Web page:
Campaign Timeout: A Google Analytics Setting That Matters

August 16, 2019

Usually, Google Analytics implementation includes a few steps, such as testing the tag, configuring the settings in the Admin panel and setting up all necessary permissions and integrations. It can be quite easy – especially if you are new to GA – to miss something important, which can have an impact on how your data are represented. One of these small but very significant things, is the campaign timeout setting.

To find the campaign timeout setting, navigate to Google Analytics Admin Panel -> Tracking Info (configured at the property level) -> Session Settings -> Campaign timeout.

Campaign timeot in GA admin panel

The length of a session and a campaign depends on your site and business specifics. The campaign timeout cannot be greater than two years. But what does that mean, exactly?

Let’s consider the following example. The campaign timeout is set to six months (which is the default value, by the way). Someone reached your website via a particular campaign and then didn’t return for four months in a row. However, after that, this user revisited your site using a direct link and finally made a purchase. Since the campaign timeout value is set to six months in all reports except the reports from the Multi-Channel Funnels section, you’ll see that this purchase is attributed to the campaign.

Campaign timeou. Influence on attribution.

* in non-MCF reports

Cases like this are usually the reason why you may see some purchases attributed to campaigns that ended a long time ago and no longer bring new visitors. For instance, take a look at this screenshot.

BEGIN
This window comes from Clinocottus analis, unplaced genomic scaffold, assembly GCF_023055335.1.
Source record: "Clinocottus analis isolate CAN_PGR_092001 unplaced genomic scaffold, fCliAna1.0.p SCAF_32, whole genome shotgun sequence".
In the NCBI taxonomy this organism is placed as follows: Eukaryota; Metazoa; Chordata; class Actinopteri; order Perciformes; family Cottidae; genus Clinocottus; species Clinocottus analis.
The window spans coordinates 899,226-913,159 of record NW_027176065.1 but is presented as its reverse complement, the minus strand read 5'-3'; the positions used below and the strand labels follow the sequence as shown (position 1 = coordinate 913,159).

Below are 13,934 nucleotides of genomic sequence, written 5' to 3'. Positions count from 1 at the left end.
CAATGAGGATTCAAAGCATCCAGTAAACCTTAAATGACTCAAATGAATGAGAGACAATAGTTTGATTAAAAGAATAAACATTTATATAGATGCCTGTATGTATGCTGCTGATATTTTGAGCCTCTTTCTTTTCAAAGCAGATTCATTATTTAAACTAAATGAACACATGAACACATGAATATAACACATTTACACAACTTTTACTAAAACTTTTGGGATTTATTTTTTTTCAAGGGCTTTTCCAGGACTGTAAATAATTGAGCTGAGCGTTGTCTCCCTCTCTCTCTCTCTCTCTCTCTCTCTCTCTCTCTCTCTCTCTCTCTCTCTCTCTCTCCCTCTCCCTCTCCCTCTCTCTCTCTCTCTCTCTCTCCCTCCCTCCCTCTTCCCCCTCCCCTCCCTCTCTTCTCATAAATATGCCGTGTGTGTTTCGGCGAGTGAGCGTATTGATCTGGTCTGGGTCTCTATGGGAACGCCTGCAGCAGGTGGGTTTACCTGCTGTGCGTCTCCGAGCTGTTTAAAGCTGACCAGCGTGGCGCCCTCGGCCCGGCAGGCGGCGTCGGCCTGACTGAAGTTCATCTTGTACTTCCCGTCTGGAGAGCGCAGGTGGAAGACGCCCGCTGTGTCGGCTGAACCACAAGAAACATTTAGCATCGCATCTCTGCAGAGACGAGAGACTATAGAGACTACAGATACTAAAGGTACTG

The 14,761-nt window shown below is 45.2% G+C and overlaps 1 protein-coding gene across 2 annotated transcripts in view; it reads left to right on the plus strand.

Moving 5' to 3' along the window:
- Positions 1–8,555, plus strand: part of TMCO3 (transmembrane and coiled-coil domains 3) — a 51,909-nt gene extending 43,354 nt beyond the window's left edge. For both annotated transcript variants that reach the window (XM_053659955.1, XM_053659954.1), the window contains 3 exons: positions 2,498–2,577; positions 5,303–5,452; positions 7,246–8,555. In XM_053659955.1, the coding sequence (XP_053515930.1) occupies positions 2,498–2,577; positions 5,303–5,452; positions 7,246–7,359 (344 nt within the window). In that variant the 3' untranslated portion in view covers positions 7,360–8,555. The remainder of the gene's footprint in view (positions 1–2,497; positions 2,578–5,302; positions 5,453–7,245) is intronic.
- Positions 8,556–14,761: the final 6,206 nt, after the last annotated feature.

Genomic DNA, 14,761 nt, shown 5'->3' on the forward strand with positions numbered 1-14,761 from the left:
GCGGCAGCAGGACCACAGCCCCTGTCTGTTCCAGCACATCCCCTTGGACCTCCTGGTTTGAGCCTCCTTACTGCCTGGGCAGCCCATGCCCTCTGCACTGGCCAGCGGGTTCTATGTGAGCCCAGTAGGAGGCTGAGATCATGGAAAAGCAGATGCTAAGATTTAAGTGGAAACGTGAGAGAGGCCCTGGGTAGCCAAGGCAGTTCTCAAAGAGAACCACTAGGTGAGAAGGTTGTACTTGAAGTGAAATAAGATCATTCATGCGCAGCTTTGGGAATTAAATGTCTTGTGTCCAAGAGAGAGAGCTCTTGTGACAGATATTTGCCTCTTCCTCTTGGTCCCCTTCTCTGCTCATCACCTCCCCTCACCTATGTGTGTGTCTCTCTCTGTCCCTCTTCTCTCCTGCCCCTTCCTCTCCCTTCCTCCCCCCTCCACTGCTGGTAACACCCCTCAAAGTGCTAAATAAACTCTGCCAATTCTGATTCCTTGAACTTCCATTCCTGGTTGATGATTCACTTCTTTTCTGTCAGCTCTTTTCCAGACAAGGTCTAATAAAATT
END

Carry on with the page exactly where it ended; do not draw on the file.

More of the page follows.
No clicks but purchases.

The number of clicks is zero, but there were sessions and purchases. We see these purchases because of the campaign timeout setting.

Campaign timeout can’t be longer than two years because this is exactly how long a ga cookie lives (which is used to distinguish users). Apparently, a purchase is attributed to a particular campaign because of the campaign timeout setting, only if a cookie persists.

Another important thing to remember is that you won’t see purchases that happen after three months in the Assisted Conversion report. The maximum lookback window in any MCF report (including Assisted Conversion reports) is 90 days, so sometimes it’s possible to see a purchase that happens four months after a campaign click in standard reports, but there is no way to find it in the MCF reports. This may look weird, but it’s normal in terms of how Google Analytics reports work.

The main question is: which campaign timeout value is the best to use? There is no single answer. Everything depends on your business specifics. If your purchase cycle is short – for example, you are selling pizza on the Internet – it makes sense to set the campaign timeout to a minimum value, maybe to less than one day. However, if your purchase cycle is really long and includes a long trial, with the decision about the purchase made over a period of months – it makes sense to set campaign timeout to the relevant number of months.

If there are any questions – please feel free to ask them in the comments. Thanks for your attention!